The contest was in two parts: a 9.4m euro opening footbridge spanning 50m across the Inderhavnen (Inner Harbour), won by a design from Flints with Studio Bednarski; and further footbridges spanning Christianshavns Kanal and Trangraven, and across Proviantmagasingraven, won by a design from WTM with Dietmar Feichtinger Architects. There were eight other entrants, with many of the big names in landmark bridge design represented.
The new bridges provide improved walking and cycling links including to the recently completed Opera House. Their construction is being funded privately by the A.P. Møller and Chastine McKinney Møller Foundation, and they are expected to be completed in 2012.
The Inderhavnen structure has already been nicknamed the "kissing bridge" (see right, and below, click on images for larger versions). The two moving halves of the structure retract and extend longitudinally on support rails, like twin brachiosaurs bumping noses when they meet in the middle.
Retractile bridges are very rare, and this bridge will be a nearly unique structure when built. The point of support of the moving span continuously changes as the bridge opens, which normally makes the supporting structure over-heavy compared to a bascule, swing, or lifting bridge, where the reactions are generally carried directly at a bridge pier. Maintenance of the tracks may also be a concern, and the bridge will also be slower to operate than alternatives, as the main spans have to be jacked off their main supports onto the rolling tracks before operation. The jacks, and the interlocking mechanism required at midspan, all add to the likelihood that the bridge will be more expensive to maintain than alternative options. [But see Update below!]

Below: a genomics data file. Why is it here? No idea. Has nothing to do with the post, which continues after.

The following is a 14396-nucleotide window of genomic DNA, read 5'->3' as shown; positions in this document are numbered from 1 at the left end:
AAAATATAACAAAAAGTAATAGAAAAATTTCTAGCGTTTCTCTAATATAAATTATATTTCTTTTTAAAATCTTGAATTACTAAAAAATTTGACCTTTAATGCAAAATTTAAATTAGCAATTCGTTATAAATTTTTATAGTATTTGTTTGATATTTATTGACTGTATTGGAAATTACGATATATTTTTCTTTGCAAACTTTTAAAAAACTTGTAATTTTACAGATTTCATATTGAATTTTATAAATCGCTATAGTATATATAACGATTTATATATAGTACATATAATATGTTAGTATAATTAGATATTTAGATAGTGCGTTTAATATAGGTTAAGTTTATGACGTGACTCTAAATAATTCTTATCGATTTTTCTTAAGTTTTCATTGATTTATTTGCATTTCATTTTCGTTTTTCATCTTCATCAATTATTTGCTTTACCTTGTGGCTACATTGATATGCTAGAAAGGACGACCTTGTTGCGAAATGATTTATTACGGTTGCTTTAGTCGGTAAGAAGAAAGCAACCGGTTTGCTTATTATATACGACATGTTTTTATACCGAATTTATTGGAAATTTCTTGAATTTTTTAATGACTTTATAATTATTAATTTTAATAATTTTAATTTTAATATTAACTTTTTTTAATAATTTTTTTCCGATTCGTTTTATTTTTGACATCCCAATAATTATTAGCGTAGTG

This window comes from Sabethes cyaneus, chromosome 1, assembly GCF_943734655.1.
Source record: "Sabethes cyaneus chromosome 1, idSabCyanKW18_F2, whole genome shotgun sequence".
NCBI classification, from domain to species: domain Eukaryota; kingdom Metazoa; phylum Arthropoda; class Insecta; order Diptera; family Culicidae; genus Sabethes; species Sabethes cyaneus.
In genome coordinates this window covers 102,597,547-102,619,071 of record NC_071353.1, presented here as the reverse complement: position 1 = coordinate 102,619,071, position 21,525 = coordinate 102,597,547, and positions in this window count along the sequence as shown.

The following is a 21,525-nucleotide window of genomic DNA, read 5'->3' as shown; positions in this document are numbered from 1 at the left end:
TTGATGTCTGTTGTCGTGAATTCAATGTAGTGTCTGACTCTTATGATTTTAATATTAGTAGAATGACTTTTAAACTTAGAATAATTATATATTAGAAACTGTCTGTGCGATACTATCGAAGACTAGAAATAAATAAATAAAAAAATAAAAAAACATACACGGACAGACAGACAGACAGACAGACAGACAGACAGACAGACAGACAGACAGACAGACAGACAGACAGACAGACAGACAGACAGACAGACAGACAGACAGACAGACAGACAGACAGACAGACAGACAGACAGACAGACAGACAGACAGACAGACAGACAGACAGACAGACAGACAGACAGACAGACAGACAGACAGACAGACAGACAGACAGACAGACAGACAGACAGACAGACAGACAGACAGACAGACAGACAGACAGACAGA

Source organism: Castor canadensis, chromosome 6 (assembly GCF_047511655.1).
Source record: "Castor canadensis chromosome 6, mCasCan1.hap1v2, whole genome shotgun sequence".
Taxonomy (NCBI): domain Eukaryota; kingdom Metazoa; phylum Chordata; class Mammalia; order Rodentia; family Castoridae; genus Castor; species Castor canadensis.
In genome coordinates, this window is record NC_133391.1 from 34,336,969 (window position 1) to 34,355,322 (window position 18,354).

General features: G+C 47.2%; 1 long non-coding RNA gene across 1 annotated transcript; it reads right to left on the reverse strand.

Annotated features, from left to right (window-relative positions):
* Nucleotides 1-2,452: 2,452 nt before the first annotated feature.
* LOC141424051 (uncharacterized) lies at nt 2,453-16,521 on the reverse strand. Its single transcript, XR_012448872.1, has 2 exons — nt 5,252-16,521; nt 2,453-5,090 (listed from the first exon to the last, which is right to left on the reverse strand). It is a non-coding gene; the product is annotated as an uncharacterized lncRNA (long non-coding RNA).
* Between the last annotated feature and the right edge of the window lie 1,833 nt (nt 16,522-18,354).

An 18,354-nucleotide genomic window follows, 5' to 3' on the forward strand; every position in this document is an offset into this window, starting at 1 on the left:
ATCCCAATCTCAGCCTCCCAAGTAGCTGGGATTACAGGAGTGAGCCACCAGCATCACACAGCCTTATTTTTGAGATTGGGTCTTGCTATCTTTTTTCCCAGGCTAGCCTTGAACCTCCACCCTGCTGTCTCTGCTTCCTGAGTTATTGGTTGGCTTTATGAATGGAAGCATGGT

In favour of the retractile bridge, the energy costs for operation should be less than a bascule, as the wind loads are much lower. And of course, it will look pretty cool.
The WTM / Feichtinger bridges (see right), which cross smaller arms of the harbour canals, are more conventional single-leaf and double-leaf bascule structures. These have no significant counterweight elements and appear to be supported in both open and close positions on their main hydraulic cylinders, a situation which is far from ideal. Although they're relatively minimalist in appearance, they seem somewhat unconvincing to me.
Several of the other entries are well worth a look, and you can find them online in the jury report at the Copenhagen Kommune website [PDF]. Regretably, I'm a bit too short of time right now to give them a thorough analysis here, but the jury report has plenty of detail on each design. The decision to publish the jury report is something that other competition organisers could learn from: the entrants (all ten of whom were paid a fee for their efforts) receive useful feedback; the scoring process is clearly set out; and the whole exercise is seen to be transparent and rational.
Updated 30 October: Since writing the above, I've been advised that some of the technical details given in the jury report for the Flints design have been changed during the negotiating stage of the contest. In particular, some of the operational aspects have been altered, such that the maintenance costs are likely to be less of an issue than I suggested above. Hopefully more details of the final design will become available in due course.
From the wider perspective, this willingness to fine-tune the design is another example of how sensibly the Copenhagen competition process has been arranged, compared to other cases where a design vision is seen as fixed on day one, despite the limited amount of time a competitor has been given to prepare it.